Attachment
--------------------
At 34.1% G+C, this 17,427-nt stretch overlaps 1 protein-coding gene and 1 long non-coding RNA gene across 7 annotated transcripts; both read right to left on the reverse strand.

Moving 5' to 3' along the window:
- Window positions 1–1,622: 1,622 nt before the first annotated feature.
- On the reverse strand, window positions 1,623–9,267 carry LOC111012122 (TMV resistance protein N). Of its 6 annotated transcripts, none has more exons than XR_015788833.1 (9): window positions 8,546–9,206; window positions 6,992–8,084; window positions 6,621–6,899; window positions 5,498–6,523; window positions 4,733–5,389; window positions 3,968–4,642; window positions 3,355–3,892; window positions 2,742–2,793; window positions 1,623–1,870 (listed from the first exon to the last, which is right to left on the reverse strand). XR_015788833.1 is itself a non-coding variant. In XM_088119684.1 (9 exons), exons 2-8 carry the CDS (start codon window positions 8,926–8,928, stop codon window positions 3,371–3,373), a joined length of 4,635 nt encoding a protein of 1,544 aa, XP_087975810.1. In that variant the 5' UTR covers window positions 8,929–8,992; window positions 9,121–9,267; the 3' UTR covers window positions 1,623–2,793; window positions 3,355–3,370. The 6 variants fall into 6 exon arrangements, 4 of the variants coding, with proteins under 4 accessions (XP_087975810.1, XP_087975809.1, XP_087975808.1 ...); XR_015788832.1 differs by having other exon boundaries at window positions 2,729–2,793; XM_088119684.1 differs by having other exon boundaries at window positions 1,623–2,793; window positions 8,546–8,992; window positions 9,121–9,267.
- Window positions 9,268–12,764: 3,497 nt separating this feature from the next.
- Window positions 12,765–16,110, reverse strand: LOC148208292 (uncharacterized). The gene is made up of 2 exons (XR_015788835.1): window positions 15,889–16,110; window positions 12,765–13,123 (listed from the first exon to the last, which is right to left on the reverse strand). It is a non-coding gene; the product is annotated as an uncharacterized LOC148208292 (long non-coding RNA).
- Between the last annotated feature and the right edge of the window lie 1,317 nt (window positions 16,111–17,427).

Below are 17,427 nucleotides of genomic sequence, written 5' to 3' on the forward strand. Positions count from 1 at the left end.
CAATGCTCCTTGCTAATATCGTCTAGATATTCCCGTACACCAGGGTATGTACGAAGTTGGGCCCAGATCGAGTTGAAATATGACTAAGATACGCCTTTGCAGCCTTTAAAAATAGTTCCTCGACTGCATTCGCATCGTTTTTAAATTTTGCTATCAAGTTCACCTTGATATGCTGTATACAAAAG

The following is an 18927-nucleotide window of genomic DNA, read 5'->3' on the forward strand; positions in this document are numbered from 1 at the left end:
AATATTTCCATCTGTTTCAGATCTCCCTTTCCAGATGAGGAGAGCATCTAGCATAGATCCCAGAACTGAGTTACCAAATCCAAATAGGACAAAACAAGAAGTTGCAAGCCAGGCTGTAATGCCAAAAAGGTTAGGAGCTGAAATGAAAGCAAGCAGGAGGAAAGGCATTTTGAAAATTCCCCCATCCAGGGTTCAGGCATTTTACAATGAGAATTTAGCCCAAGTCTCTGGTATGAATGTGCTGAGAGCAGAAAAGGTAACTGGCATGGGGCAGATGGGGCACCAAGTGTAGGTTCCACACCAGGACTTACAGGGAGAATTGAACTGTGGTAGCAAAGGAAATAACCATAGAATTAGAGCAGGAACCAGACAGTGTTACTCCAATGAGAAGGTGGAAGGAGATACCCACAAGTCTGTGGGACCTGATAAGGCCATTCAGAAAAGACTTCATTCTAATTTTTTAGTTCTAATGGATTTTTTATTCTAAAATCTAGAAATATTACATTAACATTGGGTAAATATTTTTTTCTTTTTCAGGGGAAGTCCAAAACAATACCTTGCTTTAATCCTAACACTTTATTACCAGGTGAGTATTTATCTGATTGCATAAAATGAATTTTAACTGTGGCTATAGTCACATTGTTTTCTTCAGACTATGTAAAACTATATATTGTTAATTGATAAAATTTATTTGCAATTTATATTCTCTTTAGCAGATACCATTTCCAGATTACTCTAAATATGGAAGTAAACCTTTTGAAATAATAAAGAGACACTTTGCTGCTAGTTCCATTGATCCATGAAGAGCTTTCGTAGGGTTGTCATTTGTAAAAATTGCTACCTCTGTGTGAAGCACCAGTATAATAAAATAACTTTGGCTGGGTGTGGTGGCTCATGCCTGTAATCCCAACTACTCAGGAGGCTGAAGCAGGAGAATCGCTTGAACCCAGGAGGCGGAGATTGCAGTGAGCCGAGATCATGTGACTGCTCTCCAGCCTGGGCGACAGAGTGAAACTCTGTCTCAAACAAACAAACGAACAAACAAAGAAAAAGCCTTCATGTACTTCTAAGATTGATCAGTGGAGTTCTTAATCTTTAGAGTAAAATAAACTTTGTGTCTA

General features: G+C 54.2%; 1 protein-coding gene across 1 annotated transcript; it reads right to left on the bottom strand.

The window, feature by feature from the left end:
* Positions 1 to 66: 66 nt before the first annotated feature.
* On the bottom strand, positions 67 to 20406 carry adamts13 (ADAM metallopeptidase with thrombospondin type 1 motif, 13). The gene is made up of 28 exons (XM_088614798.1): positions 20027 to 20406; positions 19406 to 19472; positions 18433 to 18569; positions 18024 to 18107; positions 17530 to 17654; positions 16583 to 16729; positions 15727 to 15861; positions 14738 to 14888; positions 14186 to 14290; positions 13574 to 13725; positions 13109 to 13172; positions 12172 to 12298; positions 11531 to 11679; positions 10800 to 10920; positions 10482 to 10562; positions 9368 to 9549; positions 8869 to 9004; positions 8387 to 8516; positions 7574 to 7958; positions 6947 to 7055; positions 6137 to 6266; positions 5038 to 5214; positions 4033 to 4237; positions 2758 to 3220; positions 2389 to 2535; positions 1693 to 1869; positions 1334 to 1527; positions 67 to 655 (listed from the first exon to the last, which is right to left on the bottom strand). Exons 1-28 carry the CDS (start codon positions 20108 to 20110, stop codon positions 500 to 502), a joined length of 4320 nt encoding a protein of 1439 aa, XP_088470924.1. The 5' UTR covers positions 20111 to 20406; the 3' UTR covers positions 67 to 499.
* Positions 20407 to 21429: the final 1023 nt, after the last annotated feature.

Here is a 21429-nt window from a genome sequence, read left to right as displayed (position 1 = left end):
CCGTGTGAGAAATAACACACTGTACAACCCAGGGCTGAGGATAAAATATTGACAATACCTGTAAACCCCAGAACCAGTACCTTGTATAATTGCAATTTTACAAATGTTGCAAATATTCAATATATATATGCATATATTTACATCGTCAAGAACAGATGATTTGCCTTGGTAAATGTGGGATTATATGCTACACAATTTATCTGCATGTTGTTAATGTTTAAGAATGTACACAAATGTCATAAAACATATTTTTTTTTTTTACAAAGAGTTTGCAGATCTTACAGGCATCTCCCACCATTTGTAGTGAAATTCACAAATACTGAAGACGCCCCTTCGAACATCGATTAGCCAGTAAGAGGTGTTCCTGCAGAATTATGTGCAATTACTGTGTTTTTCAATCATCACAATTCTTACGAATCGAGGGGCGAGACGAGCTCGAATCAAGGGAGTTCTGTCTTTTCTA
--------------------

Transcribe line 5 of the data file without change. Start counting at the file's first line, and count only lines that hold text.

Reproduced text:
- Window positions 9,268–12,764: 3,497 nt separating this feature from the next.